Most LED strip enclosures (e.g. for mounting under stair risers or cabinets) direct the light in the opposite direction from the mounting surface. But I'm looking to direct light towards the surface where the enclosure is mounted. For vertical surfaces, this is called a "wall washer" (e.g. https://www.beeslighting.com/E41344-BZ). But what I want is a "floor washer" that I can mount under deck railings. It's gotta be waterproof and very sturdy/kick-resistant. Does such a thing exist? If so, what is it called so I can find them on Google?

I'm sure I'm not the first person to try to do downward-facing LED strips on a wood deck. Any ideas? If you've used something like this, did they work well? Any tips or things to watch out for?

Here's more details:

We're almost done with construction of our new deck made of ipe (it's a warm reddish wood) with wood railings over stainless steel posts and cables. The finished product will look kinda like the picture below, although our posts will be rectangular instead of circular.

enter image description here

The last big design decision we have to make is that we'd like to add perimeter accent lighting under the railings. At first our architect recommended to mount LED strips under the railings, but I didn't like the way they illuminated the steel cables instead of the wood, like you can see in this picture:

enter image description here

Instead, I'd like to see if there's some lighting solution that throws light down onto the wood. I originally proposed a second railing near the floor, and then mounting the lighting underneath that lower railing. But the extra stainless steel material and labor was too costly. So now I'm looking for a way to mount LED strips onto the decking under the railings, with the light directed down towards the wood.

I guess the simplest option would be to attach a wood strip maybe 1/2" above the deck and mount the LED strip under that. But I worry this might look a little clunky, and might be hard to maintain.

Another option could be some sort of metal channel that could be thinner and less maintenance-intensive than wood.

BTW, if I can't figure out a fixed-enclosure solution, we'll probably go with some sort of very long string of very dim rope lights, e.g. https://www.amazon.com/dp/B07MHDW44J or https://www.amazon.com/gp/product/B08HYZF3LV, which won't be as fancy but will be a lot cheaper! ;-)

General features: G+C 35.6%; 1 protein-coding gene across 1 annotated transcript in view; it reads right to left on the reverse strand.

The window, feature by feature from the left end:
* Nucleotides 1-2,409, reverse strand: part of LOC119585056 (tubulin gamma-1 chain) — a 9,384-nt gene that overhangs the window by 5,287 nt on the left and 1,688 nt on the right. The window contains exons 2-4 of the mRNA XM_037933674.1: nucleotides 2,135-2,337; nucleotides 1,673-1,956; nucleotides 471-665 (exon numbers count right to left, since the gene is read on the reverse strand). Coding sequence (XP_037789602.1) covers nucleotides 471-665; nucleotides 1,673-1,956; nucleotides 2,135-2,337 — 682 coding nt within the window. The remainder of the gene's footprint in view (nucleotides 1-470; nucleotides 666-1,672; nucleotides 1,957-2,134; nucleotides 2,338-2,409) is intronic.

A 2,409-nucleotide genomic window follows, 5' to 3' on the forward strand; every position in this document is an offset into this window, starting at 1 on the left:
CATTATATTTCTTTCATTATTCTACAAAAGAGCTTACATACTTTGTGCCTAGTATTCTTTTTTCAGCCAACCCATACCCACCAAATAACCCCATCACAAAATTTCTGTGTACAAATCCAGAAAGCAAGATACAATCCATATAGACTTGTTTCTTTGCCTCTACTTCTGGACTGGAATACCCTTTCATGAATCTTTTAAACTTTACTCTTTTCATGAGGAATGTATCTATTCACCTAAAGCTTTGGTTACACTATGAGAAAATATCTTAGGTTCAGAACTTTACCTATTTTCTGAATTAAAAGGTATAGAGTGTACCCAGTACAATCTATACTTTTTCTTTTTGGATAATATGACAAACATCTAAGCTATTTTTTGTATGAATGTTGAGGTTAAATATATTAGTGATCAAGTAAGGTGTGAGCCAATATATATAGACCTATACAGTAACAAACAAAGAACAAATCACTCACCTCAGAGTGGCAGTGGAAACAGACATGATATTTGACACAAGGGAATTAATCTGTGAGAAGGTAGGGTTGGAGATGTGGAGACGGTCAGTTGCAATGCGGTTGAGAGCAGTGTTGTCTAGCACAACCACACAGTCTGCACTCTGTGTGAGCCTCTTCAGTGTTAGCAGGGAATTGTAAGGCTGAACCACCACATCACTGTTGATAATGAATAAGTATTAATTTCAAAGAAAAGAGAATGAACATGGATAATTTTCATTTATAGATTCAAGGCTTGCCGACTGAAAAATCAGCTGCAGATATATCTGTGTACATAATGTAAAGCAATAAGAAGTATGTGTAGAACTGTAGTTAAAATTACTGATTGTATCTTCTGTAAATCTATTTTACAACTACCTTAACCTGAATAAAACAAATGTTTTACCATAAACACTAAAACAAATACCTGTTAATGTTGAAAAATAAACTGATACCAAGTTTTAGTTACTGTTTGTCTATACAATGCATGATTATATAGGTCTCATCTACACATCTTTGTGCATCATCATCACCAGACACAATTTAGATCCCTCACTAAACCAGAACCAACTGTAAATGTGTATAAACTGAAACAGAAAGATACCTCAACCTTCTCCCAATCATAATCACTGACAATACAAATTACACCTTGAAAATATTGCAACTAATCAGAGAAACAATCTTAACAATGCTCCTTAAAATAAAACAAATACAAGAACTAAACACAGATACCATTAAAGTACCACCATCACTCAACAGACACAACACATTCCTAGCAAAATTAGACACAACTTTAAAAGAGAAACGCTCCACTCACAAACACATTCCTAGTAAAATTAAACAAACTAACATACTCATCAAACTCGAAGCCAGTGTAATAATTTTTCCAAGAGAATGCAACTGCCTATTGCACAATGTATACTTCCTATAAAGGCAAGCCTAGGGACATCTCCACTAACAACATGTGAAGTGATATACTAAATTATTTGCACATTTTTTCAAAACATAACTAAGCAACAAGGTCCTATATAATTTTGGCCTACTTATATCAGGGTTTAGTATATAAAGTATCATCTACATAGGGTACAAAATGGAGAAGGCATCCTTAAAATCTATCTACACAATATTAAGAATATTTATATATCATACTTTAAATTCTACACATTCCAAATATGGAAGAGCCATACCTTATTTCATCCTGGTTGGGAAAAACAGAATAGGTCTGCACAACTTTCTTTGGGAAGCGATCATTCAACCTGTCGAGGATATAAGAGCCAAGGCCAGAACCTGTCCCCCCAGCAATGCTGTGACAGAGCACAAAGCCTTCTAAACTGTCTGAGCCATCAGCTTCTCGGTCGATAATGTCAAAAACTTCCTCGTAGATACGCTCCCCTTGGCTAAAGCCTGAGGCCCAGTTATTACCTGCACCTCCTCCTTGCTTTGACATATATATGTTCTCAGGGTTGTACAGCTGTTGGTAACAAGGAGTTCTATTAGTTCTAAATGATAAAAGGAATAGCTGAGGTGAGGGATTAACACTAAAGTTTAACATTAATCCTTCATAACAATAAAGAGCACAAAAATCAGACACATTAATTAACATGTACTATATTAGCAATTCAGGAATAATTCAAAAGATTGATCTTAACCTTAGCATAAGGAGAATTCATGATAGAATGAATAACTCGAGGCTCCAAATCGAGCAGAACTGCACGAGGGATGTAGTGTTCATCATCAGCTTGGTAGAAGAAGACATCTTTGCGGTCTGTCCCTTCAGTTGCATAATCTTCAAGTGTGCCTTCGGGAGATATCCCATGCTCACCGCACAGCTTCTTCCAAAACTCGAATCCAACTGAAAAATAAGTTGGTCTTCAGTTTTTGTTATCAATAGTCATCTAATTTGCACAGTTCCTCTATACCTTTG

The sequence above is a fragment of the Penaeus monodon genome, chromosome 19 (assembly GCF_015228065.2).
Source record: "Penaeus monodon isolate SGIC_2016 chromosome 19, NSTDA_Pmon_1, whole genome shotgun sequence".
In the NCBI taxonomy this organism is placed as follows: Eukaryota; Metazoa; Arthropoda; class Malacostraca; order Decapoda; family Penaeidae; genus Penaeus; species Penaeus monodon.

• 1
    You might have some luck looking for landscaping / pathway lighting. I've seen some ground-level devices which have a 'bubble' out of the ground by no more than an inch and project the light out sideways on one side.
    – brhans
    Jun 30 at 11:49
  • 1
    Search “LED extrusion” for various companies that make assorted profiles for LED strip lighting, like angled, straight, edge lit, flush mount, etc.
    – achao
    Jun 30 at 12:20
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    mount it under the hand rail, then tack a piece of trim to enshadow the rail supports. An aluminium C-channel 1cm wide accepts most strips and funnels the light out front instead of ~160deg. That said, i don't like light sources in the view path and would be more inclined to downlight it from the roof.
    – dandavis
    Jun 30 at 17:23
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    you don't want light traveling across the deck. The source doesn't have to be perpendicular, but washing it will be unacceptable for several reasons; It will be about impossible to hide the light source from catching the eye, which reeks. Any imperfection in the deck (dents, dead bugs, debris, curled board, sunken/proud fasteners, etc) will be exaggerated and cast long shadows pointing it out; nice on bark/stone, revolting on floors. Anyone standing/walking by the rail will cast long dark shadows. It will also fall off too quickly (see inverse square); bright AF under rail, dark AF 16" back...
    – dandavis
    Jun 30 at 20:08
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    treading briefly into design: using strip to light long even planes looks bland and terrible, like under the awning of a liquor store. Use several semi-spots to paint cones of light in an evenly spaced rhythm instead; it will go from "yeah, it's lit up", to "ooh, who did your lighting?"...
    – dandavis
    Jun 30 at 20:20

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